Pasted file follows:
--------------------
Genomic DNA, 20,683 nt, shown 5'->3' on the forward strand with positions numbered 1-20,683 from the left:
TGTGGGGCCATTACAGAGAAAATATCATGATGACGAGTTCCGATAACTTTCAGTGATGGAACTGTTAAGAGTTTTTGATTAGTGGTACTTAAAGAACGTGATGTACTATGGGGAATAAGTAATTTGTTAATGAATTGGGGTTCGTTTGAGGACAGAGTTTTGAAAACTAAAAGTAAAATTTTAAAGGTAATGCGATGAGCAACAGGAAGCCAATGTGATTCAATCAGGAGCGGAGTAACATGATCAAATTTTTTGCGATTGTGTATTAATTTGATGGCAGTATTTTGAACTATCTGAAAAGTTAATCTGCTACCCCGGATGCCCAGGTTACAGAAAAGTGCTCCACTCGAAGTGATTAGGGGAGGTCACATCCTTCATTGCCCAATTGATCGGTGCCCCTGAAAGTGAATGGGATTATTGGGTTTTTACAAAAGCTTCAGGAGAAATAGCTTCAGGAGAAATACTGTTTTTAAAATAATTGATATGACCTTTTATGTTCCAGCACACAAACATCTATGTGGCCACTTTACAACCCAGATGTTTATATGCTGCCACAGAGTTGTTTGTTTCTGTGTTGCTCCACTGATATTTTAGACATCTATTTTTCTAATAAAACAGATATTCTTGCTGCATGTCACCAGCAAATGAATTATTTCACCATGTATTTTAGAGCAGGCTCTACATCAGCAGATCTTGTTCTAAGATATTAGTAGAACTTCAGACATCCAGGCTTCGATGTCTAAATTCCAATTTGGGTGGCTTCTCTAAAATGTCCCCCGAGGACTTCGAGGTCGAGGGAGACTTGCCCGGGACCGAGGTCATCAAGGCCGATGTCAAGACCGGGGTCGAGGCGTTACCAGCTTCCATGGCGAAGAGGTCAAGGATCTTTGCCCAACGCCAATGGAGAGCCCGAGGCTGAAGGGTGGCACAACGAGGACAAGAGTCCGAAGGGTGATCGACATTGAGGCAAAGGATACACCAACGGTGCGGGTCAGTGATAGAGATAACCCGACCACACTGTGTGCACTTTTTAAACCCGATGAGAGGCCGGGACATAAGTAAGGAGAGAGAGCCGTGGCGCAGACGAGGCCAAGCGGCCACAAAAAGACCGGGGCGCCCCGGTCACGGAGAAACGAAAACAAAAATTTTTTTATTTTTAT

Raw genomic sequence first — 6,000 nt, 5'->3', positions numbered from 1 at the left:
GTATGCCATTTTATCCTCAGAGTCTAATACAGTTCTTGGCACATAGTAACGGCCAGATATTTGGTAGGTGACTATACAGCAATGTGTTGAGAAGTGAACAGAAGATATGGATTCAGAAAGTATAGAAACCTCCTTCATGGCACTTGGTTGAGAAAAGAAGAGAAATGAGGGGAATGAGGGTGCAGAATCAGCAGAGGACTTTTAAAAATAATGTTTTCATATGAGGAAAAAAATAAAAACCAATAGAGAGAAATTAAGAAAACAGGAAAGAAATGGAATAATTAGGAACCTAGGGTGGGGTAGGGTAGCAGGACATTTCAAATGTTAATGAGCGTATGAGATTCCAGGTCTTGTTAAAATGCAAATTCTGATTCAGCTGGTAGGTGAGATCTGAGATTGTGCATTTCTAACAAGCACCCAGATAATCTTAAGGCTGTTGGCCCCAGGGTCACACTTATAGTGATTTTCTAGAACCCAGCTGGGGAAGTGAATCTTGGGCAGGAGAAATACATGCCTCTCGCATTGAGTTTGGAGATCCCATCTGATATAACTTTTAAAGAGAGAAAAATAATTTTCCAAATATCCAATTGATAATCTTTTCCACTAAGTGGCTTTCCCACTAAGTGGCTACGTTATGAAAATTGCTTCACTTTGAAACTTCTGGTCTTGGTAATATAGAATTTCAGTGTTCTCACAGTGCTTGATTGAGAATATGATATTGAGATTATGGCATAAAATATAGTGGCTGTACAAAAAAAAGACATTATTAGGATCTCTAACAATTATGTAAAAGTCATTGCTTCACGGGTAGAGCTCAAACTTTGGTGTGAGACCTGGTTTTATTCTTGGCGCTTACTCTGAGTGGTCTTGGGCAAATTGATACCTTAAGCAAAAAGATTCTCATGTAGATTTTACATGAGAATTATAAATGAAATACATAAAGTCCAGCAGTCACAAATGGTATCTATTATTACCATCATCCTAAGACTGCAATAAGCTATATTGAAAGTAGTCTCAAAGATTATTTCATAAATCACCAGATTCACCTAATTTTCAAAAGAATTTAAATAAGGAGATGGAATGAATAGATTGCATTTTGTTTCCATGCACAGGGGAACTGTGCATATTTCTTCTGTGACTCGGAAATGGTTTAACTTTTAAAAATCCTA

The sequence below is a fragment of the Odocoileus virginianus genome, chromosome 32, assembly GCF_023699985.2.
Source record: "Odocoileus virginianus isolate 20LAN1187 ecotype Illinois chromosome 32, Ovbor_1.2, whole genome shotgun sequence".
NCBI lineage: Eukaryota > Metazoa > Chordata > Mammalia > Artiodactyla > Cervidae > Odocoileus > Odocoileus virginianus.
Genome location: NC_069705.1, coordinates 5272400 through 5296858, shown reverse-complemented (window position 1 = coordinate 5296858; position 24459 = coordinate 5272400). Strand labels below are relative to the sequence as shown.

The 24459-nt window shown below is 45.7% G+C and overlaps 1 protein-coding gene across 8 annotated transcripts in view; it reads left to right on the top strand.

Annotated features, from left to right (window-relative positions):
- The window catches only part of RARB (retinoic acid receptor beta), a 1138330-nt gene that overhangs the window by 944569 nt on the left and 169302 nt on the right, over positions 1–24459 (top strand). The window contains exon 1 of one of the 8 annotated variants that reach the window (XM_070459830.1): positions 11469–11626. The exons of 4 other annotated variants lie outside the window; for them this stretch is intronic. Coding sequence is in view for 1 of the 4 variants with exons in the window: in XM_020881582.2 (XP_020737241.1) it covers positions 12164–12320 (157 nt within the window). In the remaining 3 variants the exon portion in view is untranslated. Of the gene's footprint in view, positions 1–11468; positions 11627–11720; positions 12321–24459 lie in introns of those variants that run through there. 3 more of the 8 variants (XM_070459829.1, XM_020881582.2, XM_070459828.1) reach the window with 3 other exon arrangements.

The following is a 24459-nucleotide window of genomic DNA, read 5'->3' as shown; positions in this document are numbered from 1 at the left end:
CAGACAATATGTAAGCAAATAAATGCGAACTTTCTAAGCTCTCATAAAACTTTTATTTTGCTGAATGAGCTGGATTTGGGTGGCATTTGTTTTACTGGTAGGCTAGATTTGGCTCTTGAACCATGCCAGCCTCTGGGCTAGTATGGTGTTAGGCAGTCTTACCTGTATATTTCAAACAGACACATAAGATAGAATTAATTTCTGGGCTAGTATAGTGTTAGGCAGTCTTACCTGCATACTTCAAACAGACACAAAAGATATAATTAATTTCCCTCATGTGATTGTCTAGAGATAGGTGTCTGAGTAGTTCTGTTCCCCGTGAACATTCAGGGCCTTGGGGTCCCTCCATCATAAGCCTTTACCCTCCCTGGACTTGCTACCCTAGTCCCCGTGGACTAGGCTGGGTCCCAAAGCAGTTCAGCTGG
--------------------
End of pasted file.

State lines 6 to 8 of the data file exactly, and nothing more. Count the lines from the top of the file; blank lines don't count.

Source record: "Odocoileus virginianus isolate 20LAN1187 ecotype Illinois chromosome 32, Ovbor_1.2, whole genome shotgun sequence".
NCBI lineage: Eukaryota > Metazoa > Chordata > Mammalia > Artiodactyla > Cervidae > Odocoileus > Odocoileus virginianus.
Genome location: NC_069705.1, coordinates 5272400 through 5296858, shown reverse-complemented (window position 1 = coordinate 5296858; position 24459 = coordinate 5272400). Strand labels below are relative to the sequence as shown.